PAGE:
An artist’s impression of the Sensor City building. Source.
Last week I attended a briefing event for Sensor City in Liverpool, UK. Sensor City is a £15 million ($30 million) joint venture between Liverpool University and Liverpool John Moores University that is part funded by the UK government; it is going to be an innovation hub for start-ups providing sensor-related propositions. Why sensors? For one, both universities have strong electronics, imaging, and computing research programs. Moreover, as the University of Liverpool has argued about the value of the sensor industry in a December 2014 press release:
“The market for sensor systems is estimated to be £310 billion globally and is growing at over 10% per annum. The UK sensor industry is a £13 billion per annum sector supporting 70,000 jobs and producing £6 billion in exports. Around 1.4 million people in the UK are employed in sensor-aligned professions of which 159,000 are in the North West and 27,000 are in the Liverpool City Region.”
Put differently, the sensor industry is already large and continuing to grow. This means a lot of future opportunities for the 3D-imaging industry.
Due to open in early 2017, Sensor City consists of a building complex that will provide incubator office space and support services to new technology firms at various stages in their lifecycle. Many of these new ventures are likely to be spin offs from the universities involved or more straightforward collaborations. In short, it is often said that universities are fantastic at generating innovative ideas, but not so good at commercializing these; Sensor City should go a significant way to rectify this situation.
The briefing event I attended was called “Doing business with Sensor City”, and it was designed for a few purposes. It informed attendees about plans for the new building, offered updates on the UK government-led funding models that are available to innovative start-ups, and presented past experiences of commercializing sensor-based ideas.
While not specifically targeted towards the 3D Imaging community, presenters from companies such as Chronos Technology (http://www.chronos.co.uk/index.php/en/) and Telent Technology Services (http://telent.com/) recounted their experiences of working in collaborative partnerships to implement sensor networks within domains such as GPS monitoring for the security industry and railway track condition monitoring. Next, IBM discussed areas in which they would like to work collaboratively – especially on projects that use their “internet of things” starter kits to test concepts for new sensors.
The event featured formal presentations by successful recipients of funding, and a forum for 1.5-minute quick-fire pitches from firms looking to become part of the Sensor City community. Participants in the quick-fire forum were simply asked to state who they were, what they do, and what they would like. Hopefully this will have helped to spark some initial collaborations.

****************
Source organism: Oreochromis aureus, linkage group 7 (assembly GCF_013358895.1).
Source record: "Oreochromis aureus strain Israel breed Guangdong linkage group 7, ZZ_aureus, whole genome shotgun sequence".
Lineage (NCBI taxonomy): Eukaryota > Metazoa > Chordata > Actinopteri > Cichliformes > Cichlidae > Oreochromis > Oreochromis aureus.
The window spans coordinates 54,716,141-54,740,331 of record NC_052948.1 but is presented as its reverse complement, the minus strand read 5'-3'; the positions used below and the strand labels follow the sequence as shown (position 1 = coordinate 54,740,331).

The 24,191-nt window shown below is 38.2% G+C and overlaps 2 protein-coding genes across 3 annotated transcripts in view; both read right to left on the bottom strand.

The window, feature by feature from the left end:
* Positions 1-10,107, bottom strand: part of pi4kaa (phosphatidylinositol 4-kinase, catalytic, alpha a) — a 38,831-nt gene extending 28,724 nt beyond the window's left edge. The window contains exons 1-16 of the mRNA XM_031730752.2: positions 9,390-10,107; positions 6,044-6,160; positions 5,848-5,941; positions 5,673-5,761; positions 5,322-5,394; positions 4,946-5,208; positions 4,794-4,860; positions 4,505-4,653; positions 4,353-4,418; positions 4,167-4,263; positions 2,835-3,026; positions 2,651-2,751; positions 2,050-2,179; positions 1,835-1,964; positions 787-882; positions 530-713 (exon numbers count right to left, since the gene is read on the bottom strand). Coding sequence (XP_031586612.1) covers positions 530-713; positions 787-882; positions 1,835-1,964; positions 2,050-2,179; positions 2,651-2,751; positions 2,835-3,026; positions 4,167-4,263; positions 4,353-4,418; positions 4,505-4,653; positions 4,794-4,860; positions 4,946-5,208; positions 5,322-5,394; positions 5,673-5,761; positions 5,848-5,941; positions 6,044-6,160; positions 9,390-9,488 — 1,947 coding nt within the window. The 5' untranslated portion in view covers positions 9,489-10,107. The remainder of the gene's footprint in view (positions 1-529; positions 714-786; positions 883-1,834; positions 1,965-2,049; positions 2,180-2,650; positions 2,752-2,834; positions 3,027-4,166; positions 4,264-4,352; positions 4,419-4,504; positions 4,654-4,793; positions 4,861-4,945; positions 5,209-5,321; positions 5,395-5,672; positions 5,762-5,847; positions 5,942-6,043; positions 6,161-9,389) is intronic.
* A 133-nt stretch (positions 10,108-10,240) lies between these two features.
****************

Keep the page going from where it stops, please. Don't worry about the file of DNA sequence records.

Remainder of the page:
Quick-fire pitches from firms looking to be involved in the Sensor City community
The 3D-imaging industry can be considered as a niche within the wider sensor technology community. For those who are located in Liverpool or the north west of England, and are looking to commercialize a new innovative 3D Imaging idea, Sensor City presents a real opportunity.
There were a couple of consistent themes repeated through the day that any group looking to innovate technology should remember:
- Start with the identification of the problem and clarification of the business case to fix it. This has to be the basis of any idea that is worked on at a technology incubator, if there is no business case, there is no need to invest.
- Stay open. This is not saying that all code should be open source and published to the internet, but the need to comply with open standards was mentioned time and time again. This, combined with the case for not being too protective about intellectual property, should assist companies on their quest for extensibility and growth. The applicability of sensors and their data is of course wider if more people can use them!
I have blogged previously on how, in the 3D Imaging community, we can be focused on the use of scanners that are ever faster, higher-resolution, or just produce more awesome data in general. As scanners are increasingly seen as commodities, increased investment in the sensor community provides new opportunities for new types of 3D Imaging sensors and involvement in new industries. What is further highlighted though is the need to take a step back to not only understand the problems that we might wish to solve (and design our sensors accordingly), but also look at how our sensors integrate with the wider technologies used by our customers in general.